To investigate variations in accessibility, continuity of care, and coordination of services as experienced by patients in Quebec on the eve of major reforms, and to provide baseline information against which reforms could be measured.
Multilevel cross-sectional survey of practice.
One hundred primary health care settings were randomly selected in urban, suburban, rural, and remote locations in 5 health regions in Quebec.
In each clinic, we chose up to 4 physicians and 20 consecutive patients consulting each physician.
MAIN OUTCOME MEASURES
Patients’ responses to a self-administered questionnaire, the Primary Care Assessment Tool, that assessed patient-provider affiliation, accessibility, relational continuity, coordination of primary and specialty care, and whether patients received health promotion and preventive services.
A total of 3441 patients participated (87% acceptance rate) in 100 clinics (64% response rate). Timely access was difficult; only 10% expressed confidence they could be seen by their regular doctors within a day if they became suddenly ill. Average waiting time for a doctor’s appointment was 24 days. Coordination of care with specialists was at minimally acceptable levels. Patients with family physicians recalled them addressing only 56% of the health promotion and preventive issues appropriate for their age and sex, and patients without family physicians recalled physicians addressing substantially fewer (38%). Most patients reported they were highly confident that their physicians knew them well and would manage their care beyond clinical encounters (relational continuity). The exception was the 16% of patients overall who did not have family physicians (34% of patients at walk-in clinics).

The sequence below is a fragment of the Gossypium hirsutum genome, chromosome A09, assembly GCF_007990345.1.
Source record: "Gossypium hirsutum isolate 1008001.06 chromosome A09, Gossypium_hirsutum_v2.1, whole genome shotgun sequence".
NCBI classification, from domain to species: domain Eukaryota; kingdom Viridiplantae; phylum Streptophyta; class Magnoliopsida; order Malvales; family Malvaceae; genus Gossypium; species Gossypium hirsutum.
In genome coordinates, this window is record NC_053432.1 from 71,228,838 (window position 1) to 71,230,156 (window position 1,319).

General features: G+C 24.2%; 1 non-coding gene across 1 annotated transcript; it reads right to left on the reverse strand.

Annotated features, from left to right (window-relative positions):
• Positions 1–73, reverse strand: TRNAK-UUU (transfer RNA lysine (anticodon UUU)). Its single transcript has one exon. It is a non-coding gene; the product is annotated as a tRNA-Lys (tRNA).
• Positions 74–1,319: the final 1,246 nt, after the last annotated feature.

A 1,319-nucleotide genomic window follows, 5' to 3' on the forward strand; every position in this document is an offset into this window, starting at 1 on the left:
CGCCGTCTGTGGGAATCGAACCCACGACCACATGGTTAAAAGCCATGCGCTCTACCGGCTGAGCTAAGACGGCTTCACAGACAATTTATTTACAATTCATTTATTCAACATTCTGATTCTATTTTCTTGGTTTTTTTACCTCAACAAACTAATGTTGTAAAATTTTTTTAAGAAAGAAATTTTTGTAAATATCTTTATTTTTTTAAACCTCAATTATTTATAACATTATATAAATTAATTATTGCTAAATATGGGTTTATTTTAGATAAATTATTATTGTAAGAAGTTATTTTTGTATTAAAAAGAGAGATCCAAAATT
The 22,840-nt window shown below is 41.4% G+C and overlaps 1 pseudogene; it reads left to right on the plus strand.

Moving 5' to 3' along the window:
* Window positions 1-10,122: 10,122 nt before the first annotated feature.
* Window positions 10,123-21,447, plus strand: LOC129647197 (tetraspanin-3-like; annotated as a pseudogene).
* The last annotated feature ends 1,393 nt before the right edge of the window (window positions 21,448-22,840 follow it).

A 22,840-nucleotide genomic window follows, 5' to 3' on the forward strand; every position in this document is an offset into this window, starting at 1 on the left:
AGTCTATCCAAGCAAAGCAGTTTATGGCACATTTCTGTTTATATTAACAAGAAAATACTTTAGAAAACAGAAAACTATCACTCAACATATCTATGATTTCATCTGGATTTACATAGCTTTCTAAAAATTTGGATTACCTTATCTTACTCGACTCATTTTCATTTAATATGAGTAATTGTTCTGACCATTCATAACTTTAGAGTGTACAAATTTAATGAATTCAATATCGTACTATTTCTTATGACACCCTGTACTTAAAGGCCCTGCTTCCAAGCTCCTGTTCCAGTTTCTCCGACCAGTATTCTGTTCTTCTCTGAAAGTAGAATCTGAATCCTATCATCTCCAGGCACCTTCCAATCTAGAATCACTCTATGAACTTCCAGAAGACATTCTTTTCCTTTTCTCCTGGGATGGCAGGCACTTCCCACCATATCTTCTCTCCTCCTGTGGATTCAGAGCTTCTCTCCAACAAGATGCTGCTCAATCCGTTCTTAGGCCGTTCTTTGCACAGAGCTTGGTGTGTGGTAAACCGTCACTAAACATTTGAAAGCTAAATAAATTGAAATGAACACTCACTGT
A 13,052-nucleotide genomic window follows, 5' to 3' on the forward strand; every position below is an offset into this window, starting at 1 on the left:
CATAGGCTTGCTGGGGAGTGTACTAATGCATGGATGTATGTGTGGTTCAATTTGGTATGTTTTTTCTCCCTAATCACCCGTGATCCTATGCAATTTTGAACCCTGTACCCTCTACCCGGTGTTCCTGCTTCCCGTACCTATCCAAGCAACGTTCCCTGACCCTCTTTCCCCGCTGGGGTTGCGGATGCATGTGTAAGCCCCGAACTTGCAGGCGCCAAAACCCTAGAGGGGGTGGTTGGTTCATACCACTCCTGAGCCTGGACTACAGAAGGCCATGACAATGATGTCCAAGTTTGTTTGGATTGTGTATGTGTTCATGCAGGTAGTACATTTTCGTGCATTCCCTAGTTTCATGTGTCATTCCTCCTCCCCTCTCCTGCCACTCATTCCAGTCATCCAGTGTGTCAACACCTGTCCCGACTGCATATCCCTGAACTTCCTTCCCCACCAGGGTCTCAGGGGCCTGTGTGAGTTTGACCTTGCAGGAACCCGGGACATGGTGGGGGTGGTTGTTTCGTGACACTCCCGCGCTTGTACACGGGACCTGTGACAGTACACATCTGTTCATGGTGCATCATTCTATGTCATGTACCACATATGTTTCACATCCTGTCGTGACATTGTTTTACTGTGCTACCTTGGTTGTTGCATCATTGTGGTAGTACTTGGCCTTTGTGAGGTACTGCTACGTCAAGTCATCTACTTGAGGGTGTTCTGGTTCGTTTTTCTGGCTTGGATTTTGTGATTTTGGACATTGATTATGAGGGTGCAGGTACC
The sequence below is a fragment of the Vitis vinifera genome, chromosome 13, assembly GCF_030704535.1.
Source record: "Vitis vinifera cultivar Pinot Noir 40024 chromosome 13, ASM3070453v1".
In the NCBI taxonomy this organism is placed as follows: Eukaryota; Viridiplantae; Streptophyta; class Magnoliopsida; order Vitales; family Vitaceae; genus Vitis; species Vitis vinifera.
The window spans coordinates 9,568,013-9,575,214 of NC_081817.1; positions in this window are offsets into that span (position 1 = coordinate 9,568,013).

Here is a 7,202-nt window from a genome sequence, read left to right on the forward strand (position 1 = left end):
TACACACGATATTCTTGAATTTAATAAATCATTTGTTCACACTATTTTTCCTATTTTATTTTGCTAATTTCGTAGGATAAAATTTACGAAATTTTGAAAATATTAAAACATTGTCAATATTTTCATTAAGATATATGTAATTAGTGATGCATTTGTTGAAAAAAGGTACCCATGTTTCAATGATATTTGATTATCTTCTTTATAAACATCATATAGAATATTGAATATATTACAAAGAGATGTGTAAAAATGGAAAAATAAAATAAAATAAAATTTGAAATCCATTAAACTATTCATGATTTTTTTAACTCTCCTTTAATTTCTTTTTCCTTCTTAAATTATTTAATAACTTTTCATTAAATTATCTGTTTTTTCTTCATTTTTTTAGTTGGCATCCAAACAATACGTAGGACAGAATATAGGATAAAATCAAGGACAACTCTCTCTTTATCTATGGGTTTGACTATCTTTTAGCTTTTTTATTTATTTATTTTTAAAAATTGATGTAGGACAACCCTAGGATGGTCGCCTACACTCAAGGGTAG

This survey highlights serious problems with accessibility. Improvement is needed urgently to avoid deterioration of patients’ confidence in the healthsystem even though patients rate their relationships with their physician highly. Health promotion, preventive services, and coordination with specialists also needed to be improved, and careful thought must be given to the plight of those without family physicians.